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Jewelry Information

A Time for Cloisonné

Cloisonné is a French word that refers to an ancient and meticulously detailed technique for designing metalwork. This technique, which requires thin silver or gold wire strips to separate the object into compartments, has been used for clothing, weapons, and jewelry, among other things. From its place of origin — the Ancient Near East — this style traveled eastward, reaching China in the 14th century. The “compartments” (called cloisons) made by wire edges were filled with brightly colored gemstones and glass inlays or, in more recent eras, enamel. These inlays are made into intricate and ornate patterns that inevitably attract the eye. It’s not surprising, therefore, that pieces of jewelry with this design would fetch a heavy sum. Especially one that is also a timepiece, where this tricky design technique is made even more complex by the presence of the inner gears and outer hands that move along the watch’s face. A wristwatch made with a cloisonné dial is fairly rare. Even rarer — given this method’s frailty — is a cloisonné dial that is still in perfect, never-been-repaired, condition.

For these reasons, the 18-karat gold Rolex in Christie’s December auction of Important Watches attracted an impressive sum. The dial of this automatic wristwatch depicts an exquisitely colorful map of the Western Hemisphere, replete with fish and seagull shapes and daggers as well as a polychrome cloisonné compass in the bottom left quarter of the face. After an estimate of $200,000-$400,000 value, the piece sold in New York for $425,000. A great catch, according to Jeffrey Hess, who co-wrote a book about Rolex watches. Hess generally avoids offering advice to collectors about what to buy, but when it comes to cloisonné dial watches, he is more than willing to break his own rule. They are, as he explains, “the crowning glory of any collection.”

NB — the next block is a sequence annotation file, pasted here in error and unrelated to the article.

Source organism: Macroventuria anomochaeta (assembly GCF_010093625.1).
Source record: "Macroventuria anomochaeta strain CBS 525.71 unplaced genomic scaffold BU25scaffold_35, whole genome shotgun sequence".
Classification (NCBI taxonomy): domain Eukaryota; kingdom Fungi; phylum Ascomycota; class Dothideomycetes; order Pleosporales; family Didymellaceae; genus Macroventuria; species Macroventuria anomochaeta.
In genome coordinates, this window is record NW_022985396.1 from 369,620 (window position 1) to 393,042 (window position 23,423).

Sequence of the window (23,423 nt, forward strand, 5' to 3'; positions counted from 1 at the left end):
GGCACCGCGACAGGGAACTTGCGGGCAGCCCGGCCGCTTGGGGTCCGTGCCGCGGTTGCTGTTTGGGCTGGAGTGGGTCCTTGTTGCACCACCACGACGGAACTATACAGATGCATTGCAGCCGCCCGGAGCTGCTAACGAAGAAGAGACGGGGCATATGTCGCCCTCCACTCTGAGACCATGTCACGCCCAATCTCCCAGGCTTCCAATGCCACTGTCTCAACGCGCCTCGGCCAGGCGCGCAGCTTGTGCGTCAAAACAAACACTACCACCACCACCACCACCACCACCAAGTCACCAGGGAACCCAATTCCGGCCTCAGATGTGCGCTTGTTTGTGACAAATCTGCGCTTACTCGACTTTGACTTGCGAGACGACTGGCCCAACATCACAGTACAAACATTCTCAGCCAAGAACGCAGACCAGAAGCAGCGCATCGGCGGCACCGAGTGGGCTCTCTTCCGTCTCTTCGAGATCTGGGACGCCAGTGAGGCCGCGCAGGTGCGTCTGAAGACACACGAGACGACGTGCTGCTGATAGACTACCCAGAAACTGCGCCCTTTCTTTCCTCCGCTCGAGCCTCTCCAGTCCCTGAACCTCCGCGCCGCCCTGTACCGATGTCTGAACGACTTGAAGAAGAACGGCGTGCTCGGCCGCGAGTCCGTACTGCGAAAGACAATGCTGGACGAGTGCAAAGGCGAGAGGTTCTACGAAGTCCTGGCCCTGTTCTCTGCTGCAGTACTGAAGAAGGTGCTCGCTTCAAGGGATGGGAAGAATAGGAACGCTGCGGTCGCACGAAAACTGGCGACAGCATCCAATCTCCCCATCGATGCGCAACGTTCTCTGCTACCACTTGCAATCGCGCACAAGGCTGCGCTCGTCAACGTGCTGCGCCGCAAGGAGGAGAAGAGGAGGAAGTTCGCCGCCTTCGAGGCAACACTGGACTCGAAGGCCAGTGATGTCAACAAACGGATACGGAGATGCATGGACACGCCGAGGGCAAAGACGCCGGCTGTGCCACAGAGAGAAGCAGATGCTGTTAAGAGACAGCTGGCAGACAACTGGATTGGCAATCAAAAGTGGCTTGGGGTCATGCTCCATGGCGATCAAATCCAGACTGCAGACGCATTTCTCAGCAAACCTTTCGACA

Copper Fun Facts

You may think your copper jewelry is just another “pretty face” in a sea of silvers and golds, but you’d be wrong about that. Copper has plenty more to offer than its fashionable looks and more than pulls its weight in other areas of life. In fact, copper is a lot of the reason you’re still alive!  Inside the body, it supports nerve function and helps the body produce energy. It’s at work in enzymes and even functions in the production of skin color.

In folklore it was believed that copper bracelets were a remedy for arthritis. Some claimed that the bracelets worked by allowing tiny amounts of copper to get absorbed into the bloodstream, where they helped regrow cartilage and relieve arthritic pain. While scientific studies and disproved its usefulness in this department, copper certainly has many other functions in the health market. For one, some studies have indicated that copper’s natural antioxidants help prevent cancer. For another, copper is known to kill bacteria growth. Long before modern medicine, copper was used to sterilize wounds and drinking water. This phenomenon was documented in the Smith Papyrus, one of the oldest recovered texts in existence.

Another little factoid you might enjoy: copper is actually the first metal ever to have been used by humans in any capacity.

Fun Facts: Stones

A couple of “did you knows” to educate you about the gemstones in your jewelry…

Garnet, a category comprising several related minerals, was named after the word “pomegranate,” for their similar shades. Although garnet can come in a variety of colors, the most common one you’ll find is dark red, a hue similar to the seedy pulp of its namesake.

Most people know the hardest stone — diamond — but did you know the softest?  Next time you’re asked, you’ll know it’s amber.  In comparison to diamond’s impressive score of ten on the Mohs scale, amber measures up at two and a half.  (And in case you were wondering where amber got its name, it is derived from the Middle Persian word “ambar” or “ambergris,” a substance extracted from a whale’s stomach for its pleasant smell.)

Before becoming October’s special stone, the opal was widely utilized.  For what, you ask?  It was believed that wearing opals would help maintain the color in blond hair.  If your hair dye isn’t sticking, maybe you should take a peek inside your nearest jewelry store instead!

 

Engagement Annual Survey